A large segment of the public, however considered almost any lively, syncopated popular music to be jazz. The BeBop era, 1944-1955, represents for many the most important period in jazz history; several consider it the time when musicians began stressing artistic rather than commercial concerns, put new ways ahead of the old ways, and looked toward the future instead of paying tribute to the past. Others view bebop as jazz’s ultimate dead end, the style that instituted seriousness and elitism among the fraternity stripped jazz of its connection with dance, and made it impossible for anyone except hard-core collectors, academics, and other musicians to enjoy and appreciate the music. But it’s undeniable jazz changed forever during the bebop years. Cool jazz followed bop but was entirely different in mood, in its approach to arranging, and even in its choices of instrumentation. In this era, which began in 1947, many instruments were used in jazz for the first time. Softer-sounding instruments, unamplified, created a different mood from that expressed earlier.
The G.I. Bill made schooling possible for many jazz players, which encouraged experimentation in jazz that had been previously ignored: new meters, longer forms, and explorations in orchestration. Longer forms were also made possibly by the introduction of long-playing records. As jazz developed and rock and roll filled its role as Americas popular music, a new crossover began between the two musical styles. This musical crossover eventually became known as fusion in the jazz community beginning around 1965.
Jazz began to import rocks instruments, volume, and stylistic delivery. Like bop, fusion did not occur without controversy. As jazz was establishing its legitimacy, it was taking a risk by fusing with rock. Rock also represented a generational division in the American profile. Although partly influenced by the great improvisational masters of the past, modern creative continues to forge ahead by combining older jazz.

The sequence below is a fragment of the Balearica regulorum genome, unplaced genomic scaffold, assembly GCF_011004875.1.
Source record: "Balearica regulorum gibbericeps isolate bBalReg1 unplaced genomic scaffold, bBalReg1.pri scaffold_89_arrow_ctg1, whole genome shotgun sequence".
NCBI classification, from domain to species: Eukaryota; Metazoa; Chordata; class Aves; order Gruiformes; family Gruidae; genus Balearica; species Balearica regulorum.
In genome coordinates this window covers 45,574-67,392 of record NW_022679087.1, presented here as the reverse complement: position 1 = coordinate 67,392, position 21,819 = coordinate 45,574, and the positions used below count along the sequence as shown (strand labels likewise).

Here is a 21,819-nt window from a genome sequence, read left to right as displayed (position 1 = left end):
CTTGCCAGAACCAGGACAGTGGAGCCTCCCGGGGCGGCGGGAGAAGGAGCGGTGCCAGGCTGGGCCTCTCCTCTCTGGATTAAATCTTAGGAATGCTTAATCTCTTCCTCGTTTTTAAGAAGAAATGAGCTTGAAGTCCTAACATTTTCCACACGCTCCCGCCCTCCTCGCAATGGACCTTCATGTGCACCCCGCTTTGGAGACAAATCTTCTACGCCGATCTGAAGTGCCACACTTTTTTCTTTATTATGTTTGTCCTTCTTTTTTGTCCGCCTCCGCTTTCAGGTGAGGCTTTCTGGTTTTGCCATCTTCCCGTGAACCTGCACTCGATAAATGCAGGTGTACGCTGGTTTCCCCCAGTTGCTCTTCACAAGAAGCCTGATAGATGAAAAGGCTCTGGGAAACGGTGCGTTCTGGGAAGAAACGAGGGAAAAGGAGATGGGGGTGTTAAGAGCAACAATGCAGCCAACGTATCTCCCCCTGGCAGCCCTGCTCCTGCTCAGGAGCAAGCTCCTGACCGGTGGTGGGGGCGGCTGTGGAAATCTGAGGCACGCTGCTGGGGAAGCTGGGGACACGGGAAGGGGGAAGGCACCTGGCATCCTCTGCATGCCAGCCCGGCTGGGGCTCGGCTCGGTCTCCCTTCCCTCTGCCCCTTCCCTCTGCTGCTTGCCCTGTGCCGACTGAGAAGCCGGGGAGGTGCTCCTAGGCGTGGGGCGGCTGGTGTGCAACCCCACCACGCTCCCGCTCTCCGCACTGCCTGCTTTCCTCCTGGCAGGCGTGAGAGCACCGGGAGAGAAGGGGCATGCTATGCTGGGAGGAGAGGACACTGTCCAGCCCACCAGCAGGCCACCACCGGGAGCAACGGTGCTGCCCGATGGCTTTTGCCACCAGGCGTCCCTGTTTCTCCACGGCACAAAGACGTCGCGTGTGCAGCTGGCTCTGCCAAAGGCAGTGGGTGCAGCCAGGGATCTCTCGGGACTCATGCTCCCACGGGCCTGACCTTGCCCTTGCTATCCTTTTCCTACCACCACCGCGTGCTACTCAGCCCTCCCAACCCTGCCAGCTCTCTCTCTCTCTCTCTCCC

Styles such as bop, free, fusion, combined with newer contemporary musical styles such as pop music, funk, and rock to create many styles with which to present jazz in a new modern light. Modern jazz makes great use of new technologies in the form of modern electronic instrumentation and recording devices/mediums to bring compositional and improvisational forms to a new level. Modern creative forms tend to be softer than earlier bop derivatives while still maintain an edge through the incorporation of more diverse, often ethnic, rhythmic approaches to the music. Coming into light in the mid 80s and being of a predominately improvisational nature, modern creative is greatly a product of its environment – society. Though the players each have unique voices, society blends them to reflect its modern sound and feeling. Bibliography Bibliography Sources: 1.
JAZZ World Book Encyclopedia 1992ed. Pg.68-74. 2. In Search of Buddy Bolden by Donald M. Marquis, Louisiana State University Press, 1978 3. Roaring Twenties World Book Encyclopedia 1992ed.
Pg.363-365. 4. www.hotjazz.com Music.